"A relaxed lifestyle is something people want more and more, and their homes are reflecting that," says New YorkCity-based designer Young Huh.
"The old rules offormal living, and therefore decorating, are disappearing. People want to have dinner parties with mismatched dishes,and candles and flowers that are casually and imperfectly arranged. They're looking to enjoy themselves more andimpress less," Huh says.Designer Kate Jackson, based in Rhode Island, gets the same message from her clients. "I am typically asked tocreate a space that can be used more by family and friends," she says, and to "lose whatever formality lives there."
How do you pack a room with gorgeous style but also make it a place where you can comfortably kick back?
Some advice from interior designers on achieving that perfect middleground — gorgeous, relaxed style:
___GO SOFTChoose "seating that is comfortable enough to spend the entire day lounging," Huh says, with plenty of pillows, throws and ottomans. Use slipcovers rather than structured upholstery, and opt for durable,touchable fabrics like washable cotton, stonewashed linen or soft burlap. For even more softness, layer smaller rugs ontop of a larger one.To add a burst of style, Los Angeles-based interior designer Brian Patrick Flynn suggests choosing some bold, graphic stripes rather than solid-colored fabrics."Relaxed interiors don't always involve soft, muted colours and neutrals. They can be packed with colour and still be laid backand casual," says Flynn.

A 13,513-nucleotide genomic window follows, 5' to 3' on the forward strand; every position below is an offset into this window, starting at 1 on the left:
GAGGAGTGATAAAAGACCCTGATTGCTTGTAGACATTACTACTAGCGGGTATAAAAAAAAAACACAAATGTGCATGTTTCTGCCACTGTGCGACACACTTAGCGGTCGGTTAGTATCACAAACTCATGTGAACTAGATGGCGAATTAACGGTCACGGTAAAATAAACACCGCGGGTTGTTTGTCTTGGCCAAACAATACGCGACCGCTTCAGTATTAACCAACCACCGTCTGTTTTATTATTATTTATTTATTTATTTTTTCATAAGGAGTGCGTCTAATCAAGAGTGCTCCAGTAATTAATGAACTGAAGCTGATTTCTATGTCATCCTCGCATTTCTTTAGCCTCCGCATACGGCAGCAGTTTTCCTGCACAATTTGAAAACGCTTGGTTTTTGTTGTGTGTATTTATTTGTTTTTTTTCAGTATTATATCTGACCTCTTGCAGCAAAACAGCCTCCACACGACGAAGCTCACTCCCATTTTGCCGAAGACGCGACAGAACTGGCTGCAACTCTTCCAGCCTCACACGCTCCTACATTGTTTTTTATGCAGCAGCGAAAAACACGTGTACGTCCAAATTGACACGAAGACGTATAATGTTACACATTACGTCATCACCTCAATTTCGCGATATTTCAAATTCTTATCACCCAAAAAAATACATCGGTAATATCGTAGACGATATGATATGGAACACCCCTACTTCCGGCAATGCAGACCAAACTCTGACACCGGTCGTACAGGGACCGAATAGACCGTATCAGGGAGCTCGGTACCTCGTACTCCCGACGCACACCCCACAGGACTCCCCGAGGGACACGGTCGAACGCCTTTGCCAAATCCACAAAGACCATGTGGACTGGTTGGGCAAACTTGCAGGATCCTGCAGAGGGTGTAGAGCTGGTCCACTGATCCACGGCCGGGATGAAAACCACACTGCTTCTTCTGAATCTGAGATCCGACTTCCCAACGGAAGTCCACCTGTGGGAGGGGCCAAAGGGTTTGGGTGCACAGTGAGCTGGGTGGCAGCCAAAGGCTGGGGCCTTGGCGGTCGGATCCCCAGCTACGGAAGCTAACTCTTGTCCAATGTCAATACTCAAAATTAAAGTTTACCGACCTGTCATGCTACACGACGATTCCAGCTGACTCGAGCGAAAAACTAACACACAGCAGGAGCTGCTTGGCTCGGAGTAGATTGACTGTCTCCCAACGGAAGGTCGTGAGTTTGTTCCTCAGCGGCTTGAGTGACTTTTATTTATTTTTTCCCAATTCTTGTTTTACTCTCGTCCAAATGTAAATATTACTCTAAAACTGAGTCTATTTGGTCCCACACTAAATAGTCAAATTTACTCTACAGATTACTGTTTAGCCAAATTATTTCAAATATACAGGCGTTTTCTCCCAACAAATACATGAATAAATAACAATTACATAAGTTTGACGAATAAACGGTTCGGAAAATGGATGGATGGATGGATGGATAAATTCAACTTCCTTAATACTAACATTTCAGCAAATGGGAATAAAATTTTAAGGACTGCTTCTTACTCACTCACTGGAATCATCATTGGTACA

"I'm a huge fan of an all-white backdrop with tons of saturated colour introduced with old objects like canvas flags,old maps, and even torn and tattered handmade rugs," he says. "When the bold colour is introduced with texture andcharacter, it adds a collected feel, almost like a sense of history."
PERSONAL PIECESRelaxed rooms include items that have personal meaning, such as heirlooms that might beworn or tattered by time."Homeowners love when I incorporate special pieces that they already own into their 'new design,'" Jackson says."Whether it's a familiar wooden box placed in the bookcase or a framed black and white photo from eras past, items ofsentimental value that mingle with more modern and fresh accessories easily make a room feel special. A well-curatedcollection of books adds wonders and layers of personality to a room, too."Vintage items are "like buying that perfectly comfortable worn pair of jeans without having to break them in for years," Huh says."Imperfect, worn things in a room make you feel that you can touch everything and can withstand the wear and tear ofa life that's being fully lived."With personal mementoes and hand-me-downs, consider scale — not too many huge items or too manysmall ones — and combine colours or styles that work well together.
"When you've got a bunch of meaningful itemswhich aren't from the same period or in a common colour scheme," Flynn says, "you've just got to edit it all with a keeneye and a strong emphasis on mixing shapes, textures, sheens and patterns."Huh agrees: "Attention to detail will keep a room from looking sloppy."
___FUNCTIONAL STYLEThink about how you'll be using a space, and then choose furniture that will work for you. If you'll be watching movies,consider a sectional sofa where the whole family can camp out together. If you'll entertain often, consider swivel chairsthat make conversation easier.
It's all about your convenience: Locate side tables where you'll put down drinks.And if you'll be reading, place lighting exactly where you'll need it.You might even want to rethink a room's purpose: "I've had clients ask me to repurpose their formal diningrooms to create a relaxed space that can be used on a daily basis," Jackson says.
http://katejacksondesign.com/Suggest a correction